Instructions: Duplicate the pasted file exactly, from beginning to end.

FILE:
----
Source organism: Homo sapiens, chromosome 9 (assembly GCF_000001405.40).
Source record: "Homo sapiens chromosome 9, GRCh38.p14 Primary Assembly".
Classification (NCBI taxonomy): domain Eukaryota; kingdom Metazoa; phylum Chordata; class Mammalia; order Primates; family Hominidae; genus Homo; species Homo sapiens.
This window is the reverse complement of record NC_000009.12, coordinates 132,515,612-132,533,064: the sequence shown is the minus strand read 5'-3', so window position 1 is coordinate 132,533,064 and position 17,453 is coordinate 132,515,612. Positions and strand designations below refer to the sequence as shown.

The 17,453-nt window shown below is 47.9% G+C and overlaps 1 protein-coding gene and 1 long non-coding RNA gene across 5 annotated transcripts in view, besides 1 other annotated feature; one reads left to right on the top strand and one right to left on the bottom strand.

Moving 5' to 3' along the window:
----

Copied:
Source organism: Homo sapiens, chromosome 9 (assembly GCF_000001405.40).
Source record: "Homo sapiens chromosome 9, GRCh38.p14 Primary Assembly".
Classification (NCBI taxonomy): domain Eukaryota; kingdom Metazoa; phylum Chordata; class Mammalia; order Primates; family Hominidae; genus Homo; species Homo sapiens.
This window is the reverse complement of record NC_000009.12, coordinates 132,515,612-132,533,064: the sequence shown is the minus strand read 5'-3', so window position 1 is coordinate 132,533,064 and position 17,453 is coordinate 132,515,612. Positions and strand designations below refer to the sequence as shown.

The 17,453-nt window shown below is 47.9% G+C and overlaps 1 protein-coding gene and 1 long non-coding RNA gene across 5 annotated transcripts in view, besides 1 other annotated feature; one reads left to right on the top strand and one right to left on the bottom strand.

Moving 5' to 3' along the window: